Subject: Re: Option to make cpp(1) not accept named pipes or devices as include
To: None <email@example.com>
From: Christos Zoulas <firstname.lastname@example.org>
Date: 11/29/2004 20:41:47
In article <Pine.NEB.email@example.com>,
Jim Wise <firstname.lastname@example.org> wrote:
>-----BEGIN PGP SIGNED MESSAGE-----
>I have been looking at finally resolving the DoS attack noted in
> # calendar uses cpp to expand user calendars.
> # calendar -a can be used as a local DOS by making an included file a
> # named pipe, thus this is turned off by default.
>Now, obviously, this could be done by denying users the ability to use
>cpp on their calendar files, but this would be a mistake since
>#include'ing the calendars of holidays in /usr/share/calendar is a very
>typical use of calendar.
>This could also be solved by adding a rudimentary #include processor to
>calendar(1) itself, but this would get messy fast, and would almost
>certainly break some ways in which users use cpp directives in calendar
>A third way to solve this would be to give cpp(1) the ability,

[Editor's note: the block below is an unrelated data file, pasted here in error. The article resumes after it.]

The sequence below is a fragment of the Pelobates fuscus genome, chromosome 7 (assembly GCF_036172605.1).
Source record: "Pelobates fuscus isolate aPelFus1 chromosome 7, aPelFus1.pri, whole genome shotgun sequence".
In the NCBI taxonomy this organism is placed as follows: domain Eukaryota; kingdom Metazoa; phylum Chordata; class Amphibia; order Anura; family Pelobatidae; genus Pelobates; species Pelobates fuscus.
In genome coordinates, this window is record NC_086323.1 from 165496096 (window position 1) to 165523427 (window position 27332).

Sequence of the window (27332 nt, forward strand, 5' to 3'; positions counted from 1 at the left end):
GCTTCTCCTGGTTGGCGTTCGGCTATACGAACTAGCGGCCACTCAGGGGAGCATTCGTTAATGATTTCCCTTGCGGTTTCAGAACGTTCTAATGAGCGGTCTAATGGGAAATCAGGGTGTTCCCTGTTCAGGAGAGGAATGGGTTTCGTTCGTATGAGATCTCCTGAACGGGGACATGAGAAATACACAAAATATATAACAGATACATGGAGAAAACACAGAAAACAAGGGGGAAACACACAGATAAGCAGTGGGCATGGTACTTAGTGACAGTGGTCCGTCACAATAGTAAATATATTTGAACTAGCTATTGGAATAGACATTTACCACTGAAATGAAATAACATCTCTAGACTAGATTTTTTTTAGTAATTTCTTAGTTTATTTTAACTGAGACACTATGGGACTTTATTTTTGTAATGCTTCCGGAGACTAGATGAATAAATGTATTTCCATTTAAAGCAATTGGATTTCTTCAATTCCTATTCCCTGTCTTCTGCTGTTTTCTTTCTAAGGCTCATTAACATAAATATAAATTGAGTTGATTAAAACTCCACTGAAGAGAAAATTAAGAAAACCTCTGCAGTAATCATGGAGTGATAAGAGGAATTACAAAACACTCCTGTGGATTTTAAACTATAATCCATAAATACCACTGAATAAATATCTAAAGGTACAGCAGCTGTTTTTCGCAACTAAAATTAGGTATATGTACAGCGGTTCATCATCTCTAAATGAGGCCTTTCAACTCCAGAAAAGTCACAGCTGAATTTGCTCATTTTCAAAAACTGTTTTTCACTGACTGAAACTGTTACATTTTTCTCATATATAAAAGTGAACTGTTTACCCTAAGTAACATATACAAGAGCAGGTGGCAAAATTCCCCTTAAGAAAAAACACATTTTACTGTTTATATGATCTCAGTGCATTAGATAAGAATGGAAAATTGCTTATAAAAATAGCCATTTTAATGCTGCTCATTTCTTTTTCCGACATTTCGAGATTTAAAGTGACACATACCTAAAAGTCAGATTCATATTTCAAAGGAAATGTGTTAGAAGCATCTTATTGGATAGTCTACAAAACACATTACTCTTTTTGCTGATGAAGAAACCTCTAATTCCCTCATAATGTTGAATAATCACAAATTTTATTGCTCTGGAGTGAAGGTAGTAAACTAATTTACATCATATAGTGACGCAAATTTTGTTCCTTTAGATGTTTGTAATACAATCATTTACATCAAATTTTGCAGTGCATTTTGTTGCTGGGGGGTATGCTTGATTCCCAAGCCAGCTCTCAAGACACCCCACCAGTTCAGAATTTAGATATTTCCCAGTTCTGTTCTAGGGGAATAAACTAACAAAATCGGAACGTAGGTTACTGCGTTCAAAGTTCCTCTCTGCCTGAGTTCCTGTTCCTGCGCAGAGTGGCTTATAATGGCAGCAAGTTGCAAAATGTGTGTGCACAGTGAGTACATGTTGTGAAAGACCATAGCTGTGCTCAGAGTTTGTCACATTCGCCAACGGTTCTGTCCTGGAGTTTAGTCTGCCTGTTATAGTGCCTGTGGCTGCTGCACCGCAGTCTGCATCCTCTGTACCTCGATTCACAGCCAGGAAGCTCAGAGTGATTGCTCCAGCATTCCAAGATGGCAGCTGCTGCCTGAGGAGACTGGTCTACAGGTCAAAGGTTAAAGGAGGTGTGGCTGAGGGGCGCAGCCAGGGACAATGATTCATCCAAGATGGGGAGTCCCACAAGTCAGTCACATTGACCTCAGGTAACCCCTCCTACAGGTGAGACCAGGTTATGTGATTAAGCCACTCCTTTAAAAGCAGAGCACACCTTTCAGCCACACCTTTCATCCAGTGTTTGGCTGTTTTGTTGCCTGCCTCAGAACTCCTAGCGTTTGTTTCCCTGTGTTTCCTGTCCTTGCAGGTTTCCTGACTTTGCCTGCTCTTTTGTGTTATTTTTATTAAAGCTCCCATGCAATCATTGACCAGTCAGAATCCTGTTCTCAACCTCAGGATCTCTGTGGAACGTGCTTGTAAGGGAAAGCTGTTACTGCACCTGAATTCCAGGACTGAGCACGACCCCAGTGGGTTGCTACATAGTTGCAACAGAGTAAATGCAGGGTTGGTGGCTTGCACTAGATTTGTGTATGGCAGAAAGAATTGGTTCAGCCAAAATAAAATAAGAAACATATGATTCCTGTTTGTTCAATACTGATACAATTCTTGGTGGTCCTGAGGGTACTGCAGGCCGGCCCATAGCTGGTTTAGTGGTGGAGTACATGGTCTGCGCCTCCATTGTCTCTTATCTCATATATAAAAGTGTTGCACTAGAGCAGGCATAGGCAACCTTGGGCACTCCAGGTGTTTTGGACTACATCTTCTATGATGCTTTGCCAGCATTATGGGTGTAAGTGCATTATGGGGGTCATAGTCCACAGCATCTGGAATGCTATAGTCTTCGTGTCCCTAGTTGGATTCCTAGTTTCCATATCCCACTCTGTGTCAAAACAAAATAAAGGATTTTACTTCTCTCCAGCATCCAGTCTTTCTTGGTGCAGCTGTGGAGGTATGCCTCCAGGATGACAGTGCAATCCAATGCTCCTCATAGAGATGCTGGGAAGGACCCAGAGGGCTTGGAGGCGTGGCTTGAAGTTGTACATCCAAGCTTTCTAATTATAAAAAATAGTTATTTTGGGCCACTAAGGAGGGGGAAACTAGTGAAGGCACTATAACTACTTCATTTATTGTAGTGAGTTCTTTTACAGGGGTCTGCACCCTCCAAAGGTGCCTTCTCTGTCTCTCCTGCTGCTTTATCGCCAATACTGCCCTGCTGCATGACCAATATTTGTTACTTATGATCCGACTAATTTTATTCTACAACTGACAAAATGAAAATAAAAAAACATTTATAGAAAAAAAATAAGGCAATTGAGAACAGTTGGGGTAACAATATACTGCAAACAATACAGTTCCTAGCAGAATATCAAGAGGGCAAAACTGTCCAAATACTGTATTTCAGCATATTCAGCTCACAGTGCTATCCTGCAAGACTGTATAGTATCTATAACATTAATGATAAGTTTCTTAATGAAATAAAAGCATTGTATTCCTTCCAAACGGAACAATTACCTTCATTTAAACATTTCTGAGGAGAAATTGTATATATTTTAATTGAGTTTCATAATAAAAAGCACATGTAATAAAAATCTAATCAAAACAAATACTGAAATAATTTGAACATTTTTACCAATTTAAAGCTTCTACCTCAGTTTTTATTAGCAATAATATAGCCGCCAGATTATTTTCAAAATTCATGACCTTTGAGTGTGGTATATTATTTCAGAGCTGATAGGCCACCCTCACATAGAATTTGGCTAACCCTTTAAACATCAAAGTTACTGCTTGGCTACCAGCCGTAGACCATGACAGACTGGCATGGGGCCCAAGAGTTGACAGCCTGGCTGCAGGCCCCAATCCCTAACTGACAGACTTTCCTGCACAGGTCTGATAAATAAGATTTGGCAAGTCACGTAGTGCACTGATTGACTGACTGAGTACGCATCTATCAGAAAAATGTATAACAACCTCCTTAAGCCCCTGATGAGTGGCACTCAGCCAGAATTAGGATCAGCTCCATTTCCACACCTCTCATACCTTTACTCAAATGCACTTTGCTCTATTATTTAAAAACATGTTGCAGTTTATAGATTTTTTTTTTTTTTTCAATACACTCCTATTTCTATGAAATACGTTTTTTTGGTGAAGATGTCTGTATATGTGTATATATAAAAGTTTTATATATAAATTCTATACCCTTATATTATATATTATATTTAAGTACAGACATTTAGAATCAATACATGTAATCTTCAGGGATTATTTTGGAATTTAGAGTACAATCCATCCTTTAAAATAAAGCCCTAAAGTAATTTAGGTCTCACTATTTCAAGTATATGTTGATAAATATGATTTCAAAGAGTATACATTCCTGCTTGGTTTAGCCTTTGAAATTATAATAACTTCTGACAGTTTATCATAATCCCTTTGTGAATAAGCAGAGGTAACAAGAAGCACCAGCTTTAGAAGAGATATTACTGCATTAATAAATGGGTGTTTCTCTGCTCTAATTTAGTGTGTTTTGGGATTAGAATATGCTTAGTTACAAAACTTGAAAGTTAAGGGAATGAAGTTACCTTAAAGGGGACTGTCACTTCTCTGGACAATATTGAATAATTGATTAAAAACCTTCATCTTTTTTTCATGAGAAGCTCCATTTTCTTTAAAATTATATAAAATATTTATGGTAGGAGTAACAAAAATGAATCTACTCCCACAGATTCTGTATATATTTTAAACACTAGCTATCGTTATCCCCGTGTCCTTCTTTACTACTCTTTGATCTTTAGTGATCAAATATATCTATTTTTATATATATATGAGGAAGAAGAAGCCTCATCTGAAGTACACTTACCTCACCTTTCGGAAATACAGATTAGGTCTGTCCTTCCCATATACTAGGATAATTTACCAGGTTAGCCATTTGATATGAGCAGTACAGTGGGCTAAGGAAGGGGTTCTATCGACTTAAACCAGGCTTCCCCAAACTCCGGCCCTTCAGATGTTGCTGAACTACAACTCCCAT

>controlled by a command line option or an environment variable, to
>refuse to parse any file which is not S_ISREG(). This would be easy to
>add, since cpp already (at line 292 of cppfiles.c) skips any directory
>which is #includ'ed, continuing to search the include path for the
>specified file name.
>Doing this would, in addition, have general utility, since other
>utilities which use cpp to parse untrusted input files could benefit as
>What do people think? Is this not worth touching the cpp sources for
>(even given that such changes would be fed back to FSF)? Does anyone
>see another way to provide utilities the ability to parse untrusted cpp
>input files safely?
That is the only way to fix this problem, so I say go for it.